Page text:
In all likelihood the most original British playwright of the last half of the twentieth century, Harold Pinter wrote not only for the theater but also for radio, television, and film. In his work, Pinter focuses on the individual in relation to others and on the threatening nature of late twentieth century society. In Pinter’s world, what one is responsible for is not at all clear. Written at the beginning of Pinter’s career, The Dumb Waiter presents Ben and Gus, professional hit men, with many hits on their record. It seems, as the play unfolds, that Gus is going to be killed by Ben because Gus asks too many questions. Pinter describes a world in which everything is unreliable, including consciousness, memory, personal relationships, and any kind of social contract. The nature of human beings is at issue in Pinter’s plays; he presents them without nostalgia and with no sentimentality.
The extent to which Ben and Gus are responsible for their own lives remains unknown. Is Gus, for instance, acting in good faith to question the life he lives? Or is he acting in good faith when he simply follows orders? What, as a soldier, is he expected to do? Pinter’s characters may be simultaneously victors, victimizers, and victims. What is most menacing to the individual occurs by surprise and remains unexplained. However murky the world may appear to the individual and the individual to the world, Pinter’s recurrent themes are clear enough: the alienation of the individual from himself or herself, from others, and from the environment; the uncertainty of truth, on any level; the impossibility of interpersonal relationships; the ironies and frequent contradictions of life.
The language of Pinter’s plays is often contradictory and uses opposition such as the repeated references to black and white in The Dumb Waiter. While Ben reads and rereads the newspaper at any free moment, focusing on what is “down in black and white,” Gus, in a stunning non sequitur, finds the black and white crockery thoroughly satisfying. It is the only thing he admires in their present location. Ben accepts what he reads. Gus bets that the newspaper story that Ben reads that says an eight-year-old girl killed a cat is a lie. More likely, the eleven-year-old boy killed the cat and blamed it on his eight-year-old sister. Ben agrees, but that is the last time he agrees with Gus.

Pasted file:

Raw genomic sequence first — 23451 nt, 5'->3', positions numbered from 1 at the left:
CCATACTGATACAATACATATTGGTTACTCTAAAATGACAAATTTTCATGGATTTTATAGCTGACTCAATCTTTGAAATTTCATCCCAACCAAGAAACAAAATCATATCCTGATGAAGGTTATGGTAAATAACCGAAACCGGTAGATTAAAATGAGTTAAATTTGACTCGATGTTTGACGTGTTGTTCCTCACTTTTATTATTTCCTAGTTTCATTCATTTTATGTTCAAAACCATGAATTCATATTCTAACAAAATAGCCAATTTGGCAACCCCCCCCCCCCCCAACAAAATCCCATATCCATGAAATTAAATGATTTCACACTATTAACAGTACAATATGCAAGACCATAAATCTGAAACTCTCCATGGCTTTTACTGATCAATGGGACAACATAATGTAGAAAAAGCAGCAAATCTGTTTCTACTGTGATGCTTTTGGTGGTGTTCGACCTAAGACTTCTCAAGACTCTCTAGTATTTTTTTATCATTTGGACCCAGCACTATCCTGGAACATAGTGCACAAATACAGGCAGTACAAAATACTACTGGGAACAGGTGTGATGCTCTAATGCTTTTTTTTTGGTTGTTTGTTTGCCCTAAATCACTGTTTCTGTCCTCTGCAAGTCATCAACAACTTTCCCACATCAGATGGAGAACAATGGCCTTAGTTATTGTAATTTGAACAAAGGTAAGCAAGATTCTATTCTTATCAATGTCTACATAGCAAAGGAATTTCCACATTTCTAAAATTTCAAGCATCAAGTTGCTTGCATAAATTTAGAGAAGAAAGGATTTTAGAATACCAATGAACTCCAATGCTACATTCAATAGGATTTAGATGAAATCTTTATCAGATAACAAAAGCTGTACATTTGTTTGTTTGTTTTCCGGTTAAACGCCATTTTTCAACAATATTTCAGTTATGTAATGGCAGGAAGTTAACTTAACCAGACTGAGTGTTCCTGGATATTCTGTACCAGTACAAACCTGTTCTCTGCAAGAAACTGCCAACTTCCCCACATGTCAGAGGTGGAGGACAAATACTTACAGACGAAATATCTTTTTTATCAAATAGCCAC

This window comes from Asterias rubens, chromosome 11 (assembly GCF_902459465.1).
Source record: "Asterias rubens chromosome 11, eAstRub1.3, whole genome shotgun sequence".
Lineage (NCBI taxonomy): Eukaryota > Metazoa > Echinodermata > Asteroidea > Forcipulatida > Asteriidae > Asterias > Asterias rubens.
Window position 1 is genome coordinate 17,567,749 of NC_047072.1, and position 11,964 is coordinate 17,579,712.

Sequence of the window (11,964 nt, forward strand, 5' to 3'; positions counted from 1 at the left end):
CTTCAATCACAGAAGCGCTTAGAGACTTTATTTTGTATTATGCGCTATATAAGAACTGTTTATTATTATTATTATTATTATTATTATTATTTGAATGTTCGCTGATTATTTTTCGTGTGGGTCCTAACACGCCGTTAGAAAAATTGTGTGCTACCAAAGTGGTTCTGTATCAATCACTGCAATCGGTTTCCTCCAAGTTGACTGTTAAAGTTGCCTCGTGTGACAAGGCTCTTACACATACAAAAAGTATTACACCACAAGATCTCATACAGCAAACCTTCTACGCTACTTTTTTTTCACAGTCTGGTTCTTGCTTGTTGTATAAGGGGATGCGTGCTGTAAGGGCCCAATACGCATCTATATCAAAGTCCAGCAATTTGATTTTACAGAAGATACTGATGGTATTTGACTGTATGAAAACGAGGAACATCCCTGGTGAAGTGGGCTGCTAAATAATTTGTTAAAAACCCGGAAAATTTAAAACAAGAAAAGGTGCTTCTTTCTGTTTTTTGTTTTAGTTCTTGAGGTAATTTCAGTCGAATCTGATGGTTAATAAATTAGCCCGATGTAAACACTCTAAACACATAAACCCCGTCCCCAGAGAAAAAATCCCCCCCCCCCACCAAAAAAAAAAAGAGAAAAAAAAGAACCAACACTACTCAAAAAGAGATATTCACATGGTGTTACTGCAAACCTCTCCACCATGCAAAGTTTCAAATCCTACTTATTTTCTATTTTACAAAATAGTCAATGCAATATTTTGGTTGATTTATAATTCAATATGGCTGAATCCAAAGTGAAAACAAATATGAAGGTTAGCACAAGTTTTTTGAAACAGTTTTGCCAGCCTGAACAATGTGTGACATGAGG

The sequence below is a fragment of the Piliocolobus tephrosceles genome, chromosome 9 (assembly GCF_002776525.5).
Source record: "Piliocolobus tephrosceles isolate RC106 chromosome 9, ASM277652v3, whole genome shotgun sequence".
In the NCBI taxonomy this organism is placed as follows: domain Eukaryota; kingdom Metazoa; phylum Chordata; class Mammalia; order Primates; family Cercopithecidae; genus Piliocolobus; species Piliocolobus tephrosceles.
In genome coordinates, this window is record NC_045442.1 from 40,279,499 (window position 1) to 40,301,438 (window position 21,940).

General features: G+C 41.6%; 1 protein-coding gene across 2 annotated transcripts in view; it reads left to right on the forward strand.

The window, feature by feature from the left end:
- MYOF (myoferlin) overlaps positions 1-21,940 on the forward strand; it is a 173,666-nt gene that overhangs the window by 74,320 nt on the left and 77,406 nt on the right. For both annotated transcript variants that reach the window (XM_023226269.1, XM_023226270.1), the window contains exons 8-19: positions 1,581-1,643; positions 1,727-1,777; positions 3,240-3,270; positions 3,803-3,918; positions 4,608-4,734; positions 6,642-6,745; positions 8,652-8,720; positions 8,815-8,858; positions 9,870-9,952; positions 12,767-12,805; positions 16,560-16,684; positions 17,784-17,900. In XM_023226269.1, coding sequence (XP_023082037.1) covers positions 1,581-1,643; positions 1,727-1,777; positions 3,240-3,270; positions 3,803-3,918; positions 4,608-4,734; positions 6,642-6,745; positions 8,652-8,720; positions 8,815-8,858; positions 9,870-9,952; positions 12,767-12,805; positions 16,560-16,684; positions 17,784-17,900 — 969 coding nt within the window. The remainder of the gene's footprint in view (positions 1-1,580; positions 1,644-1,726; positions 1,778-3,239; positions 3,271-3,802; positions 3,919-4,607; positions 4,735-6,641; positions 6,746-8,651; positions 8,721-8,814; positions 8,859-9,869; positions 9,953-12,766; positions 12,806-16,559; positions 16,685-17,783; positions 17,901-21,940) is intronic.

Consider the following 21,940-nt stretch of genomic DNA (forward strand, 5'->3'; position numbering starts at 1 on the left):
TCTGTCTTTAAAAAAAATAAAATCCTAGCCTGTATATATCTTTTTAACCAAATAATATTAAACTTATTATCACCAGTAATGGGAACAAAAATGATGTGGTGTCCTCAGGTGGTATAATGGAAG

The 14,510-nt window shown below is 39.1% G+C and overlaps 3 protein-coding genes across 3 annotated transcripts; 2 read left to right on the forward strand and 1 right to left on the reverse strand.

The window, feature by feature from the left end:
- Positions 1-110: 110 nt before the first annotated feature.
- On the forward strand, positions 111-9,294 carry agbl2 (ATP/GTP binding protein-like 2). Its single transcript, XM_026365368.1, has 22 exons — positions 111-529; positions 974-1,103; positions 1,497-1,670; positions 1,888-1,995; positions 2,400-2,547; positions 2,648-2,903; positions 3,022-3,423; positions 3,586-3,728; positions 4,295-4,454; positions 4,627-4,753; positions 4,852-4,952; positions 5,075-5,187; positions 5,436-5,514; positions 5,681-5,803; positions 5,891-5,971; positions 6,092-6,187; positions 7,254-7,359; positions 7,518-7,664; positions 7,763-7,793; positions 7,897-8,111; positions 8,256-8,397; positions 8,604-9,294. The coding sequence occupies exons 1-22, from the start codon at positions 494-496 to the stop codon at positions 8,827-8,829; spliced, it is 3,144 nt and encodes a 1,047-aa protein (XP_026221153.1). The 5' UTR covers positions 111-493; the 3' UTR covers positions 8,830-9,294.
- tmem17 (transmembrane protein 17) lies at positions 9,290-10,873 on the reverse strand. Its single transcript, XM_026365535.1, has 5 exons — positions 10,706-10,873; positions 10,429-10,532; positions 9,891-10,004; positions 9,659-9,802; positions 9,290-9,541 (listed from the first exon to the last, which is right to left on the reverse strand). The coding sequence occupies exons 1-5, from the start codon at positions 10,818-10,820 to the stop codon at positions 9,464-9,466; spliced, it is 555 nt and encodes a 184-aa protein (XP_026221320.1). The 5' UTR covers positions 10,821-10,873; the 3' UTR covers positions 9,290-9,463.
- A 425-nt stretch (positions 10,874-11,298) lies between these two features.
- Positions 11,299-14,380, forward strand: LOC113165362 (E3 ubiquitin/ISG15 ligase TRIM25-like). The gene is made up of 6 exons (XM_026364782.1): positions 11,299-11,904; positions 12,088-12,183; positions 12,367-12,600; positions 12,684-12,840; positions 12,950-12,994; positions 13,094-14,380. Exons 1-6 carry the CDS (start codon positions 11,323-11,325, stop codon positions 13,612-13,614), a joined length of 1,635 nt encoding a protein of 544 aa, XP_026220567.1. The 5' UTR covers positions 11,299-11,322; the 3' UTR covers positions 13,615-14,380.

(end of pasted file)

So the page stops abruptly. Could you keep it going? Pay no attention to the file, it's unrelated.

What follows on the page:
For Pinter, words typically conceal more than they reveal. Silence indicates an inner life, the nature of which may well mystify both the self and others. Ben’s silence is opaque, possibly without a self: He reads the newspaper or pursues his hobbies. Since he is not idle, who can criticize him? By carefully describing the outer lives of Ben and Gus, in a seemingly naturalistic manner, Pinter leaves readers and audience members to speculate about the two characters’ inner lives.
For Ben, everything is a matter of black and white. The importance to him of the past he shares with Gus remains unknown. Gus continues to be plagued by unanswered questions. These include: Why did Ben stop the car in the middle of the road that morning? Why is an envelope with twelve matches slid under the door when they have no money for the gas meter? Why is there no different method for a hit on a woman? Why does Wilson not treat them better? Why is the suddenly active dumbwaiter making requests of them? Who is upstairs?
The significance of what is not said is as important as what is. What is not said may amount to more emphatic...
(This entire section contains 943 words.)
communication than what is stated. Ben, for example, does not like Gus’s questions, which is apparent by his silence and by the fact that if he answers, he tends to contradict himself or lose his temper. Pinter’s characters are frequently called lower class, and, it is argued, therefore predictably easily frustrated and violent. They defy, in truth, such easy categorization. If Ben is less aware or less intelligent, is that the problem? Is it not rather Ben’s lack of courage that threatens Gus, Ben’s willingness to victimize anyone and his unwillingness to question, much less to criticize, anyone more powerful? Ben is a “company man” with, it seems, no convictions or restraints to keep him from doing whatever his supervisors want him to do.
With the dumbwaiter becoming active in the middle of the play, Ben accepts as fact—without any questioning—that they must meet the demands that come from above, down in black and white, no matter how unreasonable or increasingly bizarre those demands are. Gus wants to know why. For example, when he and Ben are both in need of their tea, why should they send up their few supplies? Even though Gus sends everything up, he later asks Ben, and then himself, why did they send everything up? Who is upstairs? Why is he playing all these games? Why does not whoever is upstairs understand that they have nothing left? These simple questions, in Pinter’s play, become the riddles of existence.
Unlike Gus, Ben does not question. He lives in a black-or-white world in which he seems neither happy nor unhappy but secure. The tube next to the dumbwaiter, through which one alternately listens and talks, does not work for Gus, just as the toilet does not flush for him—until the very end. The tube does work for Ben, who is ready, when his supervisors say so, to do his job. He is even ready to kill his partner when his supervisors instruct him to do so.